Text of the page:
How well do you really know the people with whom you share your life? Or, perhaps, how honest have you really been with those closest you? Inspired by a notorious newspaper article, The Lies She Loved (嘘を愛する女, Uso wo Aisuru Onna) has a few hard questions to ask about the nature of modern relationships and the secrets which often lie at their hearts. Yet the message is perhaps that there are different kinds of truths and the literal may be among the least important of them. The salient message is that consideration for the feelings of others and a willingness to share the burden of being alive are the only real paths towards a fulfilling existence.
30-something Yukari (Masami Nagasawa) is a workaholic career woman currently at the top of her corporate game. Unmarried, she’s been living with impoverished medical researcher Kippei (Issey Takahashi) for the last five years and is happy enough with him (save the occasional one night stand) but also feels as if there’s something missing. She’s angry when he doesn’t show up to a pre-arranged dinner where he’s supposed to meet her mum, leaving her to deal with her mother’s disapproving scorn all alone, but chastened when it’s revealed he was found collapsed in a local park and is currently in the hospital after suffering a brain haemorrhage. If that weren’t enough chaos for the hyper organised Yukari, the police tell her Kippei’s ID is fake. He doesn’t work where he said he said worked and no one seems to have heard of him. Remembering a conversation about cheating spouses, Yukari turns to the detective uncle (Daigo) of one of her work friends for help but starts to wonder what sort of answers it is that she’s really looking for.
An intriguing mystery, The Lies She Loved begins in worrying fashion as if it wants to punish Yukari for her obsessive workaholic lifestyle and avoidance of the traditionally feminine roles of wife and mother. The couple aren’t married, but Kippei is for all intents and purposes a kept man and house husband. He doesn’t earn enough to contribute to the household economy, but makes up for it by handling the domestic tasks usually the domain of a “wife”, i.e. cooking and cleaning. Meanwhile, Yukari works insane hours and often stays out drinking with colleagues, claiming this valuable out of hours time as part of the job but sometimes spending it with other men. We see her “lie” to Kippei, telling him a large bouquet of snacks won from an amusement stand was a gift from a female friend when it came from a “date”, while he reproves her with coldness for her excessive drinking and the tendency it provokes in her for unsolicited cruelty.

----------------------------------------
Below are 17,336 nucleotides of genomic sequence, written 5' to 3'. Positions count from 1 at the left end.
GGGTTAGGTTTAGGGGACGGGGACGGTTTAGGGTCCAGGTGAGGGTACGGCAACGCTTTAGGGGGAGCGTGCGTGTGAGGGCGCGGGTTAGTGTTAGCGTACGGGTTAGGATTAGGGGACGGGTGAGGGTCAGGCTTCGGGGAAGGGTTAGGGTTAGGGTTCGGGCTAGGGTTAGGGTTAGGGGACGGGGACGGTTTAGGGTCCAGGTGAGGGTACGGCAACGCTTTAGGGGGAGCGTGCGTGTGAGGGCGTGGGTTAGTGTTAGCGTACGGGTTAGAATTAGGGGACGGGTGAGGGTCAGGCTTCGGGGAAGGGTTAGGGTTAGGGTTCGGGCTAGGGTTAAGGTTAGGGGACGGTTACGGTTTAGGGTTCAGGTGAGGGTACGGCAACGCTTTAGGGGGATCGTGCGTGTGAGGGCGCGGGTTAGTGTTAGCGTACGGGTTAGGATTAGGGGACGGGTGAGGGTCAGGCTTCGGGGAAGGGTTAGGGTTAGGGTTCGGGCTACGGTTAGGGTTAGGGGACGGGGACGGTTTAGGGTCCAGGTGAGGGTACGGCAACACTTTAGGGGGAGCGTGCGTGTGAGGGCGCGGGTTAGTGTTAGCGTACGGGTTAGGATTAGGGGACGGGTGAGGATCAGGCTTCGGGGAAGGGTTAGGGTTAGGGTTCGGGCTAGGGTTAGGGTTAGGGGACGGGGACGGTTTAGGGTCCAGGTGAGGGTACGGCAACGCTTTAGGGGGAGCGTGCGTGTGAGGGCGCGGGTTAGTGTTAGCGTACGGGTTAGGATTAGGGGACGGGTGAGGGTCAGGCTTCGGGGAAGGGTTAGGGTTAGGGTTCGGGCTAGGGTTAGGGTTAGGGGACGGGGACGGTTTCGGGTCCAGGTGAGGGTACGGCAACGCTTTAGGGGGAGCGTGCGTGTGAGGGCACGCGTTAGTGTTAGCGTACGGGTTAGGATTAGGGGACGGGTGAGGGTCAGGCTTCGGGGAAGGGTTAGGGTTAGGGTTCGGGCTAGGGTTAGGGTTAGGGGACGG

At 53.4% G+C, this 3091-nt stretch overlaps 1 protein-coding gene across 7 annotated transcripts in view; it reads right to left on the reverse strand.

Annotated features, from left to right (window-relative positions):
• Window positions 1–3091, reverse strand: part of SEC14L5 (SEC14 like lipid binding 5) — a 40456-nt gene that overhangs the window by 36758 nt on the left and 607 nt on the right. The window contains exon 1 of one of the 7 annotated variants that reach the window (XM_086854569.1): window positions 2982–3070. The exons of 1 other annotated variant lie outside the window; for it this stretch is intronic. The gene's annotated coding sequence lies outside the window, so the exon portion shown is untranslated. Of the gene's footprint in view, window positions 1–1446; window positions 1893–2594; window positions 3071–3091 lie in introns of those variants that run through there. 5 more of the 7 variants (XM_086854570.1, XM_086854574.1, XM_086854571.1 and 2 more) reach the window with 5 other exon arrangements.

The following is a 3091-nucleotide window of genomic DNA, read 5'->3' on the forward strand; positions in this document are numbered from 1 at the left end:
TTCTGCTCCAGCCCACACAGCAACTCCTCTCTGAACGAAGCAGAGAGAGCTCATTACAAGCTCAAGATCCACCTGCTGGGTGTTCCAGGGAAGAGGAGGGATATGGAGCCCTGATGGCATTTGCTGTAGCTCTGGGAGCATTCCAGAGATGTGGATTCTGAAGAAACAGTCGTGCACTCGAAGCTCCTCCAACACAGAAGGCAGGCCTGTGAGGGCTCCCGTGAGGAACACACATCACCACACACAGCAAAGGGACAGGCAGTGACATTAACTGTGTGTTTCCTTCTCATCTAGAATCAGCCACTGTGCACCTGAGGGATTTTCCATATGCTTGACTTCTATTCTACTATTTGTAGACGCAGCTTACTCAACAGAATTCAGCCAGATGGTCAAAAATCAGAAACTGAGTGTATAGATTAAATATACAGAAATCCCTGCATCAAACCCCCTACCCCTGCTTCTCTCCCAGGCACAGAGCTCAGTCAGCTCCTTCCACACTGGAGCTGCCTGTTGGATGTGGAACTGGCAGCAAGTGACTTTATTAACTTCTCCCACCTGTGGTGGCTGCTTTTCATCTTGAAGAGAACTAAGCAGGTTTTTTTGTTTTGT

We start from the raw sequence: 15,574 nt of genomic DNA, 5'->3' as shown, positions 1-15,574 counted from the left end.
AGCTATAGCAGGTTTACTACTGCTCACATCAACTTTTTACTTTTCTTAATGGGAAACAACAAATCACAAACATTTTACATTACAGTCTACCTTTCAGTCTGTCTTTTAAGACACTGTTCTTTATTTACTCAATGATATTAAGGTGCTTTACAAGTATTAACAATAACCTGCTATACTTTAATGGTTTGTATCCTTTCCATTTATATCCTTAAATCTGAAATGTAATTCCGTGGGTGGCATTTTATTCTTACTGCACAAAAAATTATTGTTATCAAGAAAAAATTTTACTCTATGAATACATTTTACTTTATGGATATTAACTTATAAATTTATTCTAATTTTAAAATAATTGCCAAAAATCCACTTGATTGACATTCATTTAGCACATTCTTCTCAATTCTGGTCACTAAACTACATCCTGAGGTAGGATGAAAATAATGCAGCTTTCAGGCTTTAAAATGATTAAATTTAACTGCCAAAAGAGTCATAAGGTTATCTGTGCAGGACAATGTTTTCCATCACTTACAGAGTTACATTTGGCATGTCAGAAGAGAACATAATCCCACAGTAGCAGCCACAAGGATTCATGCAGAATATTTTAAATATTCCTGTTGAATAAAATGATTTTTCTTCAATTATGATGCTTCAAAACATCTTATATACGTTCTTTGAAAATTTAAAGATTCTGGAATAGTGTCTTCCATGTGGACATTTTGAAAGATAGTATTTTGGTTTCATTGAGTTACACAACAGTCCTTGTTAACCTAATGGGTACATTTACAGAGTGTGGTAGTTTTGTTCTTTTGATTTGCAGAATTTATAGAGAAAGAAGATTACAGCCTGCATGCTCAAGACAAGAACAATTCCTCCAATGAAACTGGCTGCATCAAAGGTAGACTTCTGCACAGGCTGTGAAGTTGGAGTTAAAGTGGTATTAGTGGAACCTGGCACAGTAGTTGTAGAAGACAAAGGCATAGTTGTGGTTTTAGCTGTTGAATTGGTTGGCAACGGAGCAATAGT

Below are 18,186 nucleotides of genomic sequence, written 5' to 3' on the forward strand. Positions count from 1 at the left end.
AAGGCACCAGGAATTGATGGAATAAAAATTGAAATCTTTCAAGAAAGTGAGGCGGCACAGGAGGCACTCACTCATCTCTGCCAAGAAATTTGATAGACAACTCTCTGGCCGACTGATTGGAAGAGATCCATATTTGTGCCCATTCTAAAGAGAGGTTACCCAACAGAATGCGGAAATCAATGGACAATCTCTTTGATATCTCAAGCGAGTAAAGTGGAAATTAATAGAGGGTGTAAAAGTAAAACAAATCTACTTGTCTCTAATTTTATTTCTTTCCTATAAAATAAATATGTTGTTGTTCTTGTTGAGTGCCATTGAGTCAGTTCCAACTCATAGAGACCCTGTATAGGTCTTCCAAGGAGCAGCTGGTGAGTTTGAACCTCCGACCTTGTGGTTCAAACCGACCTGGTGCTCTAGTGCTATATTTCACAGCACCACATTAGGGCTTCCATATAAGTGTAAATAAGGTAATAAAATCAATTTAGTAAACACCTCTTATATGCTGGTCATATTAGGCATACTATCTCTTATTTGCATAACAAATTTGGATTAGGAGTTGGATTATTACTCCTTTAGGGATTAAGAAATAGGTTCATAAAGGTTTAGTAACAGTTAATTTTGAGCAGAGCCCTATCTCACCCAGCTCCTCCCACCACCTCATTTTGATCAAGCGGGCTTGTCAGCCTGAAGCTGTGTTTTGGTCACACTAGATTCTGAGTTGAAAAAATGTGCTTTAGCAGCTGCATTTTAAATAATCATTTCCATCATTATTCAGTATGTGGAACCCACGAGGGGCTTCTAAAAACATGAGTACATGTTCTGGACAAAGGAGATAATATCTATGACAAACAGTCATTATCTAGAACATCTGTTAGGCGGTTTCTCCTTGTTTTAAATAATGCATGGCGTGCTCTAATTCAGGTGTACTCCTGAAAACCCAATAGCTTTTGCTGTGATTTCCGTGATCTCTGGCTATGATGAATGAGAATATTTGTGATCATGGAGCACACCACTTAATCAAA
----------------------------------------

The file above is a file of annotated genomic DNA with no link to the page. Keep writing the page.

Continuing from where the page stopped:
Yet moving on we see that a woman’s career, or man’s lack of one, is not the issue at all. The issue is neglect, a taking for granted of other people’s feelings and their willingness to provide support and affection while getting nothing in return. Rather than going to work, Kippei had been spending time in a coffeeshop writing something that’s somewhere between novel and therapy about a happy family living on an idyllic island. We discover that he too once took something for granted, became wrapped up in his career, and overburdened someone else by allowing them to take on the entirety of their mutual responsibility with tragic consequences. Filled with remorse, he ran away from his crime and tried to forget.
The crime is not a woman working, but people in general working too much and knowing each other too little. Humiliated, Yukari wants answers about her immediate past, wanting to know if she was tricked by a conman in order to avoid facing the fact that she never really bothered to ask many questions about the man she invited into her home. Indeed, her decision to “invite” him in the first place is not altogether altruistic and cannot help giving off the scent of mild desperation as she tries to make the arrangement seem convenient while ensuring she retains the upper-hand in the power dynamics without giving too much away. What she really wants to know, without really wanting to admit it, is if her lover really loved her despite his “lies”, but to know that she’ll have to deal with her own longstanding intimacy issues and accept that a loving home is a balanced one in which both partners are equal and agree to share their burdens with openness and generosity. A progressive, nuanced look at modern romance The Lies She Loved is a surprisingly effective defence of love and a mild rebuke of the society which does its best to undermine it.
Original trailer (no subtitles)